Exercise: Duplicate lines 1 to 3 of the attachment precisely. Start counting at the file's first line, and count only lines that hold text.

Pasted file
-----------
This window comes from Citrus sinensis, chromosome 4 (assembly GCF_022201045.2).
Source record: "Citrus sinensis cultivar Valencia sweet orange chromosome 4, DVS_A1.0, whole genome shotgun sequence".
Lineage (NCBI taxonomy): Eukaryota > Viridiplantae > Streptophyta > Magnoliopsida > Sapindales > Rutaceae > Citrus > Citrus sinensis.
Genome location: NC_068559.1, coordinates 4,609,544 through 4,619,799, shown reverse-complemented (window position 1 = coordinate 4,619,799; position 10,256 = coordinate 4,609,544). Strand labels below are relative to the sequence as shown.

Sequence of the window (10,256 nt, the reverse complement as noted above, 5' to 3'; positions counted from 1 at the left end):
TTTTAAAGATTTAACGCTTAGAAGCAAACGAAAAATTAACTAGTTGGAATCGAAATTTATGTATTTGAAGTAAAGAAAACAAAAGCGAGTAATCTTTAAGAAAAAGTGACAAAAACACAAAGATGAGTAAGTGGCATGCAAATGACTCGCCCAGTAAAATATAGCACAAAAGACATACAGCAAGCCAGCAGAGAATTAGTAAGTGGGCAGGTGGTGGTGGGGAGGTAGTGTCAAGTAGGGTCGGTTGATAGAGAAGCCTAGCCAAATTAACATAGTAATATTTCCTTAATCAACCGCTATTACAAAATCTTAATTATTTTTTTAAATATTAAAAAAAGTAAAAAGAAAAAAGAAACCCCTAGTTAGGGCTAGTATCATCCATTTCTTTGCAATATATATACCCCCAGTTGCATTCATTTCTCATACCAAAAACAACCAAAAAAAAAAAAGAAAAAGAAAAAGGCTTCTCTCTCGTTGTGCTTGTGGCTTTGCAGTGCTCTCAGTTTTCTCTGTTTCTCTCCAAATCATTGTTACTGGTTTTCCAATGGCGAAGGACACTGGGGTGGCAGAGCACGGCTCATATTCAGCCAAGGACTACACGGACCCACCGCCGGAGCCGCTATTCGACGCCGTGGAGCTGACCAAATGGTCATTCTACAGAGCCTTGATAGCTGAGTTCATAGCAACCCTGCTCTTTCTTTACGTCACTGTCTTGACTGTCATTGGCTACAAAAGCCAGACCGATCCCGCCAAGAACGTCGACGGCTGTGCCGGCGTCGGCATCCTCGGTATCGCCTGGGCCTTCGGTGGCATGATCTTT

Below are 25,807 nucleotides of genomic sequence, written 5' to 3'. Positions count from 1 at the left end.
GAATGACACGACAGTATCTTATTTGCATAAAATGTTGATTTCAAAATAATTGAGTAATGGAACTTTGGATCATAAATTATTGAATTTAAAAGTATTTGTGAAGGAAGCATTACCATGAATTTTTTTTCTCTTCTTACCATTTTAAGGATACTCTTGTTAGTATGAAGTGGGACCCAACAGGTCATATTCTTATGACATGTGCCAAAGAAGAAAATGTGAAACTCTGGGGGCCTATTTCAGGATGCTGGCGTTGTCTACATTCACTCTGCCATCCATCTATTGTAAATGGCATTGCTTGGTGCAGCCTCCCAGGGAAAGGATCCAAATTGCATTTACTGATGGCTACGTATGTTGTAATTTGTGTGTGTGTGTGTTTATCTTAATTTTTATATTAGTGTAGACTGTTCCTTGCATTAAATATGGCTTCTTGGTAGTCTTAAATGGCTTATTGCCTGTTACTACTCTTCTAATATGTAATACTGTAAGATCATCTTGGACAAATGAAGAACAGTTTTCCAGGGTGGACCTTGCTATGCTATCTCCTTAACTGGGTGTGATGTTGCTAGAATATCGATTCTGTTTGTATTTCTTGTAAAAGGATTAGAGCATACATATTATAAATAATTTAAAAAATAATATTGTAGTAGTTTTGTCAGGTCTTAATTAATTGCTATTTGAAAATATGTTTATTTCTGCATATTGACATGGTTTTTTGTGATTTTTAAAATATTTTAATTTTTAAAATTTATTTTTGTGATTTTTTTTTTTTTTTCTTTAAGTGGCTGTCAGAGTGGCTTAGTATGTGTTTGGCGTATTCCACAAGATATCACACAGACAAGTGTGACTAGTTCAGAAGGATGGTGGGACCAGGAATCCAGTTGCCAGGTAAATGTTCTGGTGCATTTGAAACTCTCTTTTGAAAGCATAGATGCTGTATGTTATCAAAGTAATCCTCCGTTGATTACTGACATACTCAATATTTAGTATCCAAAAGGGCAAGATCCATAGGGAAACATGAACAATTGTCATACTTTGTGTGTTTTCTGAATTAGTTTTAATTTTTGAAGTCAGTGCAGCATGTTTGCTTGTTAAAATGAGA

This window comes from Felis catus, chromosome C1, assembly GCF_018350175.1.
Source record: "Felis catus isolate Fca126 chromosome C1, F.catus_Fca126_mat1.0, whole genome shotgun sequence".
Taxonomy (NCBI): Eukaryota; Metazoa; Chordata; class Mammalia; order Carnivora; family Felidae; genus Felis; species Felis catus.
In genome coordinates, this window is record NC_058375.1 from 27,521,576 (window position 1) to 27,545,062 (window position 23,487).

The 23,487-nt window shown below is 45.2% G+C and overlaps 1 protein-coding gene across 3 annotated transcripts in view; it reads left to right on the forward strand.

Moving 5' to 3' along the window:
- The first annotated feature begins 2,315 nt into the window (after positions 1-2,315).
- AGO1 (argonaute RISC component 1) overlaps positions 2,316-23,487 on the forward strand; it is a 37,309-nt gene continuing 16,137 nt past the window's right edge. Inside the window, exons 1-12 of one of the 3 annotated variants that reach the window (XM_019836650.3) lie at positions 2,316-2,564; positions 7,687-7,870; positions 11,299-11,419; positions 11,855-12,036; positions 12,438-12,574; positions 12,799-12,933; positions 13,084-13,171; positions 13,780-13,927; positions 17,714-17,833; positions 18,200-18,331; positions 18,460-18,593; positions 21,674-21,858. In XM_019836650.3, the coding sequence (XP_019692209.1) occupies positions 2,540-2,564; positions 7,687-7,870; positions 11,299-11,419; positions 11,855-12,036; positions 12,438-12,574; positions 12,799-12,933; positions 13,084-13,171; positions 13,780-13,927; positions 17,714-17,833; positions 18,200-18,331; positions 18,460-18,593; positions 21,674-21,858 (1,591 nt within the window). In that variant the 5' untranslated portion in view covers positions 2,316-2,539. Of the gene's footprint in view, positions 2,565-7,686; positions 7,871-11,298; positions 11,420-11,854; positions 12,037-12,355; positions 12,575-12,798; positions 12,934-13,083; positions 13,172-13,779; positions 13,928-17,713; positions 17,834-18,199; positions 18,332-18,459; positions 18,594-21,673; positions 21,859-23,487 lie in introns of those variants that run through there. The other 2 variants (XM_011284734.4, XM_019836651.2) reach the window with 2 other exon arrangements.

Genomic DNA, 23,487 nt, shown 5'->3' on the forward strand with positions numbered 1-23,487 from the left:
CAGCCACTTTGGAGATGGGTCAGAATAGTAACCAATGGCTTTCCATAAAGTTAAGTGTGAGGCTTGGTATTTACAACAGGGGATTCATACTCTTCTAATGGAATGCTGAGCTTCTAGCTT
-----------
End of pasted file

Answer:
This window comes from Citrus sinensis, chromosome 4 (assembly GCF_022201045.2).
Source record: "Citrus sinensis cultivar Valencia sweet orange chromosome 4, DVS_A1.0, whole genome shotgun sequence".
Lineage (NCBI taxonomy): Eukaryota > Viridiplantae > Streptophyta > Magnoliopsida > Sapindales > Rutaceae > Citrus > Citrus sinensis.